MLB tries again to secure a sports gambling integrity fee
The league tries to convince Washington State that the fee is good for the game
In the year and a half since the US Supreme Court told federal lawmakers they were wrong for approving PASPA, a handful of states has introduced sports gambling. Out of all of those who have gotten onboard so far, not a single one has included language in their laws that would allow a sports league to be paid a percentage based on what many sports organizations have asserted is an “integrity fee.” Despite the absence of any support, MLB isn’t giving up and has started to try to convince regulators and lawmakers in Washington State that they should approve the fee with their sports gambling legislation. It’s odd timing for the request, given that the state won’t be looking at introducing sports gambling until 2021 at the earliest.
MLB brass sent one of its lawyers to Washington State to meet with the Washington State Gambling Commission. Marquest Meeks is more than just a lawyer, though; he’s the senior counsel for the league’s betting and investigations unit. He reportedly told the commission, “We are particularly sensitive to trying to make sure we can root out and avoid corruption before it gets to the point of scandal, because it sticks to baseball for a long time to come,” and pulled up the old story about how the then-Red Sox tried to fix the 1919 World Series.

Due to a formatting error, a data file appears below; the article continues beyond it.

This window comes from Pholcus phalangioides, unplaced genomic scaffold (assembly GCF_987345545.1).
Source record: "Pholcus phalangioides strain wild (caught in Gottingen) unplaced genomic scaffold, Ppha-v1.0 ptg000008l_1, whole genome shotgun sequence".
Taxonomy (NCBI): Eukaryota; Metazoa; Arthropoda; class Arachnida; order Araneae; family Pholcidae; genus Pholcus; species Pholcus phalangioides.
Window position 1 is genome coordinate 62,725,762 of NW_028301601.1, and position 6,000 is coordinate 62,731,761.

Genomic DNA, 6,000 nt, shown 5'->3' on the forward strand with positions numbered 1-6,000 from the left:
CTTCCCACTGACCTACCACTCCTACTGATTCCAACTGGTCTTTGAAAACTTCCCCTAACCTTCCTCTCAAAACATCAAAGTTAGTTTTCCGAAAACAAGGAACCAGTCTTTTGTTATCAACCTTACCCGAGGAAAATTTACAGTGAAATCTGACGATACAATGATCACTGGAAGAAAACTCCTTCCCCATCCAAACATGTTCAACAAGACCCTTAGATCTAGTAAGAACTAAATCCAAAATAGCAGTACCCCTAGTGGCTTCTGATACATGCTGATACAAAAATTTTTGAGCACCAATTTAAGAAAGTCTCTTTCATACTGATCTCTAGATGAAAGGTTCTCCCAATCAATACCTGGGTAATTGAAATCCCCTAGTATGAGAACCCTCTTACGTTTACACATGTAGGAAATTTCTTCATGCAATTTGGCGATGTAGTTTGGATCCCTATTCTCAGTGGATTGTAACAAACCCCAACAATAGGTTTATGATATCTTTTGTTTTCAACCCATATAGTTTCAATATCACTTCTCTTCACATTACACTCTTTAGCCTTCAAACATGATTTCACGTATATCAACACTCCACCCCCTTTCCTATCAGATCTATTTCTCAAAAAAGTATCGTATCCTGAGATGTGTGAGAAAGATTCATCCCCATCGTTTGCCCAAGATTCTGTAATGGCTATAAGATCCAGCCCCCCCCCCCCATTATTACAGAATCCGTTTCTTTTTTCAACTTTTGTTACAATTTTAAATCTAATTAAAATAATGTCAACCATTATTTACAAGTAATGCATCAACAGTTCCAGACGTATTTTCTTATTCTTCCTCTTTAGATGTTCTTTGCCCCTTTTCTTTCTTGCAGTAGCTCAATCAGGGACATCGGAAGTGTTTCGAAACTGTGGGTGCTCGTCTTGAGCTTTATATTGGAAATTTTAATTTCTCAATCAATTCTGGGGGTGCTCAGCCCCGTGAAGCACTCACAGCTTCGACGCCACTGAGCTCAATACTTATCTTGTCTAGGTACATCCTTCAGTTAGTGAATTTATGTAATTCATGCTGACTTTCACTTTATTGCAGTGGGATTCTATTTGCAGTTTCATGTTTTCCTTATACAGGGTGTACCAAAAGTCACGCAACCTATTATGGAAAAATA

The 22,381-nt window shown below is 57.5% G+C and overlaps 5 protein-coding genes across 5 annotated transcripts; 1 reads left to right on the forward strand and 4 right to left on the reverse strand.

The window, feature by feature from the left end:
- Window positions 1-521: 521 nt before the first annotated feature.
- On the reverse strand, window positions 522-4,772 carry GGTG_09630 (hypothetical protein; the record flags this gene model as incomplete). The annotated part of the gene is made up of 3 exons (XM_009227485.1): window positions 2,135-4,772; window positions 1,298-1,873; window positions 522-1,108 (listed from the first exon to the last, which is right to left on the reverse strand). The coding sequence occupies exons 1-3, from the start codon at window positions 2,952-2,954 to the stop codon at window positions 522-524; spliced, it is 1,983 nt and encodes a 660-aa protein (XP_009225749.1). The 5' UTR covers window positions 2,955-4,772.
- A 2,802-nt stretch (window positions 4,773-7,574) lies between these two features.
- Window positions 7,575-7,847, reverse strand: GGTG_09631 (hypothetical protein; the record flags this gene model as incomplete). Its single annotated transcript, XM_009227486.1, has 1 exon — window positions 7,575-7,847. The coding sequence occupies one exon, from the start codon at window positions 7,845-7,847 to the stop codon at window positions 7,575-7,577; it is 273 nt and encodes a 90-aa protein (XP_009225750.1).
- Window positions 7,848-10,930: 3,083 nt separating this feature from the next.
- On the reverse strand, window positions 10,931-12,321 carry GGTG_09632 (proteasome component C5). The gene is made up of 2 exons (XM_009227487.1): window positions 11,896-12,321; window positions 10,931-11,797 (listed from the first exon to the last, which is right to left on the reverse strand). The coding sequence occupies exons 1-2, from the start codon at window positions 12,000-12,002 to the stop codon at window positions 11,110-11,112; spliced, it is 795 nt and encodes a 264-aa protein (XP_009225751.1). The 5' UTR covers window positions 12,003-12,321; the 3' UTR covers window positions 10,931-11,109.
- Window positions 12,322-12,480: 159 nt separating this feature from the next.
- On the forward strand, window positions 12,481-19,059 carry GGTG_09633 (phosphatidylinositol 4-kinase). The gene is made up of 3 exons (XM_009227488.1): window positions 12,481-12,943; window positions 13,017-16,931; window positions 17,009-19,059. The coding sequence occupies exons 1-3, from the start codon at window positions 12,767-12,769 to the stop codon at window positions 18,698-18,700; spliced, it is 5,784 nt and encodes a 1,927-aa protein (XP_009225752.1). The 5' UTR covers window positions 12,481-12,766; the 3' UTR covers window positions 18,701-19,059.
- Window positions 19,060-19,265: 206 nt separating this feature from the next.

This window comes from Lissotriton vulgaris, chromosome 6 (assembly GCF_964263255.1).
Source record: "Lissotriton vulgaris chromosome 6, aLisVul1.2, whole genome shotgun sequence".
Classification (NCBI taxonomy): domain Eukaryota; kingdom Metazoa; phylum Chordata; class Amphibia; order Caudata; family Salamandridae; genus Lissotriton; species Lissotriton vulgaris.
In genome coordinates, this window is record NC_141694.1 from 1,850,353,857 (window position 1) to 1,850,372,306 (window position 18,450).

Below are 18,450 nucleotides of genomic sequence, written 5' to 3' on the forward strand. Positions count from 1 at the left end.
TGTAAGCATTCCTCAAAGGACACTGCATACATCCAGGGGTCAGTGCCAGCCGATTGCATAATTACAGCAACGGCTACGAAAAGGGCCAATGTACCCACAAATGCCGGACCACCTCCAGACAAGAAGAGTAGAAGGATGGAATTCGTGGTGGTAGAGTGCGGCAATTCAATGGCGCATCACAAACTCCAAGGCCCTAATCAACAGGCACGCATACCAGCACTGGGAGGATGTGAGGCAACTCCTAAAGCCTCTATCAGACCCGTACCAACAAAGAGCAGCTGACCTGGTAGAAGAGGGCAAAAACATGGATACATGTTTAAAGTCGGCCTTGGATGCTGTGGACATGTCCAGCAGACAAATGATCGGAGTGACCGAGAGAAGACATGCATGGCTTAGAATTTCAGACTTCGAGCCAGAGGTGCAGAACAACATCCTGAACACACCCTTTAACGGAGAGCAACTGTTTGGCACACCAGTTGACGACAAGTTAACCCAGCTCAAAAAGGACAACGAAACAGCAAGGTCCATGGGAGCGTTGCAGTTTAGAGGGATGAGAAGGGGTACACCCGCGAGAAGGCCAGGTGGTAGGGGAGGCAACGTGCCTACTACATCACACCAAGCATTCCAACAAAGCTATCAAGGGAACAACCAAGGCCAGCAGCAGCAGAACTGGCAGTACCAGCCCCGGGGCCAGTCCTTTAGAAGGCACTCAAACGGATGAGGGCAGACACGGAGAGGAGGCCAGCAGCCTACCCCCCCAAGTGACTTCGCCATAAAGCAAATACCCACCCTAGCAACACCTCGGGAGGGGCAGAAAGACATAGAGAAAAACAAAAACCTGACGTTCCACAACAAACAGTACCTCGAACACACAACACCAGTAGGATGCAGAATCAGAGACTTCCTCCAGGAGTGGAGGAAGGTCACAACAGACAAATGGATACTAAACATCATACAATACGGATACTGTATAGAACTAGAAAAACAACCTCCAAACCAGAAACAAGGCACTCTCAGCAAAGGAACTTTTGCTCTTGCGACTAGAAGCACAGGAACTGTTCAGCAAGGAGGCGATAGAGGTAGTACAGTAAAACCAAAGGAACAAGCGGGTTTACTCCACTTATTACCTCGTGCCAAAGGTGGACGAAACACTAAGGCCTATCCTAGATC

That event a hundred years ago shook the core of baseball, America’s homegrown sport. To this day, it is the biggest sports gambling scandal of any league, even if there have been other, smaller scandals. Pointing it out didn’t do much to support MLB’s position.
Since 1919, MLB has engaged in activity to ensure there is integrity in the game and those actions are apparently working – there have only been about five known sports wager-related incidents since then. The fact that Meeks is part of a league unit dedicated to ensuring integrity shows that MLB is already able – and willing – to allocate resources, manpower and money to keeping games as legitimate as possible. Nevada has been taking baseball wagers for decades and there hasn’t been an increase in match-fixing at any time (Pete Rose’s saga doesn’t count).
With all that in mind, it’s easy to see that MLB brass is only looking for a way to rationalize creating a new revenue stream, not that it actually believes it needs hundreds of millions of dollars more to fight integrity issues. The fact that it tries to hide beyond a façade with its justification is dripping with irony. It wants to enforce honesty while not being honest.